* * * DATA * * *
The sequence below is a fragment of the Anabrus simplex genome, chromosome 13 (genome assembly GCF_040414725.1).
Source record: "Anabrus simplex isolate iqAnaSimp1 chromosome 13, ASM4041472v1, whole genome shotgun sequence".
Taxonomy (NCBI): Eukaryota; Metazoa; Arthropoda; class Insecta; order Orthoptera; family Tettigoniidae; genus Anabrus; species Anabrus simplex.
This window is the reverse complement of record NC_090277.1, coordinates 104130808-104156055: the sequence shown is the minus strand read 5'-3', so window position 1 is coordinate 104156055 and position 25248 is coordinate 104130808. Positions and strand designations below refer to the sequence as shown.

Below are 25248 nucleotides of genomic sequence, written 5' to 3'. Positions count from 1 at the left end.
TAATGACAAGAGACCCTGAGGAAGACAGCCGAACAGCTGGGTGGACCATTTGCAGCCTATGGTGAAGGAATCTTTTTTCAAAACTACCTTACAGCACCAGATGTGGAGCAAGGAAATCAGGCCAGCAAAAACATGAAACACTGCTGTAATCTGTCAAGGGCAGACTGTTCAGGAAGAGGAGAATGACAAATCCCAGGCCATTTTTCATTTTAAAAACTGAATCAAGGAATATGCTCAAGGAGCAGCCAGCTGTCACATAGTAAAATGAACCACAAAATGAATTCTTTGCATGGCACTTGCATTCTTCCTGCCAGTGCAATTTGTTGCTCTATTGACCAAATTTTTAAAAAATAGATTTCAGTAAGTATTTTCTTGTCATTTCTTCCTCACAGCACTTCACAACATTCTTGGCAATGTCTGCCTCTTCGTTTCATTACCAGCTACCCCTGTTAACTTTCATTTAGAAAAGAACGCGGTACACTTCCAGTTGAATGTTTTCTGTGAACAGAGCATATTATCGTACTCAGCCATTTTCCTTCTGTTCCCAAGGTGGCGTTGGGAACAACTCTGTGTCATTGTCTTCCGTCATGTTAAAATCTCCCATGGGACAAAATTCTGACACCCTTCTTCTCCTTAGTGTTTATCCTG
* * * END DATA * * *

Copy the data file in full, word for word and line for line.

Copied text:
The sequence below is a fragment of the Anabrus simplex genome, chromosome 13 (genome assembly GCF_040414725.1).
Source record: "Anabrus simplex isolate iqAnaSimp1 chromosome 13, ASM4041472v1, whole genome shotgun sequence".
Taxonomy (NCBI): Eukaryota; Metazoa; Arthropoda; class Insecta; order Orthoptera; family Tettigoniidae; genus Anabrus; species Anabrus simplex.
This window is the reverse complement of record NC_090277.1, coordinates 104130808-104156055: the sequence shown is the minus strand read 5'-3', so window position 1 is coordinate 104156055 and position 25248 is coordinate 104130808. Positions and strand designations below refer to the sequence as shown.

Below are 25248 nucleotides of genomic sequence, written 5' to 3'. Positions count from 1 at the left end.
TAATGACAAGAGACCCTGAGGAAGACAGCCGAACAGCTGGGTGGACCATTTGCAGCCTATGGTGAAGGAATCTTTTTTCAAAACTACCTTACAGCACCAGATGTGGAGCAAGGAAATCAGGCCAGCAAAAACATGAAACACTGCTGTAATCTGTCAAGGGCAGACTGTTCAGGAAGAGGAGAATGACAAATCCCAGGCCATTTTTCATTTTAAAAACTGAATCAAGGAATATGCTCAAGGAGCAGCCAGCTGTCACATAGTAAAATGAACCACAAAATGAATTCTTTGCATGGCACTTGCATTCTTCCTGCCAGTGCAATTTGTTGCTCTATTGACCAAATTTTTAAAAAATAGATTTCAGTAAGTATTTTCTTGTCATTTCTTCCTCACAGCACTTCACAACATTCTTGGCAATGTCTGCCTCTTCGTTTCATTACCAGCTACCCCTGTTAACTTTCATTTAGAAAAGAACGCGGTACACTTCCAGTTGAATGTTTTCTGTGAACAGAGCATATTATCGTACTCAGCCATTTTCCTTCTGTTCCCAAGGTGGCGTTGGGAACAACTCTGTGTCATTGTCTTCCGTCATGTTAAAATCTCCCATGGGACAAAATTCTGACACCCTTCTTCTCCTTAGTGTTTATCCTG